Aetna Inc posted better-than-expected quarterly profit on improved medical cost trends, and shares of the health insurer rose 2.9 percent amid easing fears about the new U.S. health reform law.
Aetna, which also raised its full-year forecast on Thursday, is the latest health insurer to easily top profit expectations this quarter following stronger-than-expected reports from UnitedHealth Group Inc , WellPoint Inc and Humana Inc . The S&P Managed Health Care index <.GSPHMO> also was up 2.9 percent.
All the four big names that offer fully insured products posted very, very strong earnings confirming that fundamentals are strengthening, Sanford Bernstein analyst Ana Gupte said.
Analysts also said the stocks were rising amid signals the implementation of the healthcare overhaul would not be as onerous on the insurers as feared, specifically related to provisions requiring how much the companies must spend on medical costs.
Aetna, the No. 3 U.S. health insurer, had advised investors that 2010 is a repositioning year, partly due to re-pricing its commercial plans to reflect increased medical costs that dragged down results in 2009.
We've had to apply higher prices to certain segments in order to strike that balance, and we think we are off to a good start in having done that, Chief Financial Officer Joseph Zubretsky said in an interview.
Quarterly net income rose to $562.6 million, or $1.28 per share, from $437.8 million, or 95 cents per share, a year earlier.
Earnings were 98 cents per share excluding a gain tied to a legal settlement, and 77 cents per share excluding a further benefit from unused claim reserves from prior periods. Analysts on average expected 72 cents, according to Thomson Reuters I/B/E/S.
Revenue edged up to $8.62 billion.
Results benefited from medical costs well below our expectations before and after favorable reserve development, Collins Stewart analyst Brian Wright said in a research note.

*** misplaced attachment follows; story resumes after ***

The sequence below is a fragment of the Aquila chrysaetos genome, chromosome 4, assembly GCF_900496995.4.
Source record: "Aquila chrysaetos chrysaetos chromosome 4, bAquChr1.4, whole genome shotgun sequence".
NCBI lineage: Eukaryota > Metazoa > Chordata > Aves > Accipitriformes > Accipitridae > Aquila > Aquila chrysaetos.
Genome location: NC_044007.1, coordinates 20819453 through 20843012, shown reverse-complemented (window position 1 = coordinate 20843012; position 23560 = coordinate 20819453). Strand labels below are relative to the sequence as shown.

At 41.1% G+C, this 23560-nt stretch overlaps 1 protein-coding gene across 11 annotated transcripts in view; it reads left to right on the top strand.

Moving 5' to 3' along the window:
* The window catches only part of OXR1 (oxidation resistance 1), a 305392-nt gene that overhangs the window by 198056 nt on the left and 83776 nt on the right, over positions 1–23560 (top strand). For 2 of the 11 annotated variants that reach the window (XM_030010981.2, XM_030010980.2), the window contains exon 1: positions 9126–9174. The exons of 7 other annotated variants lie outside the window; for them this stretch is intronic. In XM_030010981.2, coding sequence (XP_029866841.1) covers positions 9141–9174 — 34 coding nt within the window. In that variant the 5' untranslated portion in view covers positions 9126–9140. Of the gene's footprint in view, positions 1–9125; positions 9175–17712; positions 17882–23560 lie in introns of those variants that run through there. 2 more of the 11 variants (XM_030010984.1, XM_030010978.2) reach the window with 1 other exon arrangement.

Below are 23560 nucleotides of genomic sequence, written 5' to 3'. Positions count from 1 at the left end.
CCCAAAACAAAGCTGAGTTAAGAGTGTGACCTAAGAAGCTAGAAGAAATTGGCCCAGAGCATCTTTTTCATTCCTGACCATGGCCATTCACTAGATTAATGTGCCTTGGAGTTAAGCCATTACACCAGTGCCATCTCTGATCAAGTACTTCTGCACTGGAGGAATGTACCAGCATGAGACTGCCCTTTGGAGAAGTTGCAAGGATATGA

Zubretsky said while the company clearly beat expectations, some of the outperformance came from a mild flu season that led to lower costs at the end of 2009, a benefit that may not be sustainable. The CFO noted the company was maintaining its medical cost outlook for the rest of 2010.
It's far too soon to project any favorability for the remainder of the year based on what we've seen to date, Zubretsky said.
The company spent 82.5 percent of premiums on medical costs, down from 83.0 percent a year earlier. In its commercial business including employer-based plans, that percentage dipped to 81.1 percent from 81.7 percent.
The company's enrollment stood at 18.69 million at the end of March, down about 2 percent from a year ago.
Aetna projected full-year operating earnings of $2.75 to $2.85 per share, up from a prior range of $2.55 to $2.65.
Aetna is planning for costs related to the reform law this year, as prepares for new health benefits that phase in later in 2010 and the medical cost spending requirements expected to kick in next year.
Zubretsky declined to specify the expected reform costs but said that put a little bit of pressure on our forecast for the remainder of the year.
The company said in March that it expected first-quarter operating earnings to top the consensus Wall Street forecast, which was 66 cents per share at the time, although the company maintained its full-year outlook.
Shares of Aetna rose 88 cents to $31.38 on the New York Stock Exchange. Through Wednesday, they had fallen 3.8 percent this year, more than the 1.4 percent decline for the S&P Managed Health Care index <.GSPHMO>.
(Reporting by Lewis Krauskopf; Editing by Lisa Von Ahn, Dave Zimmerman)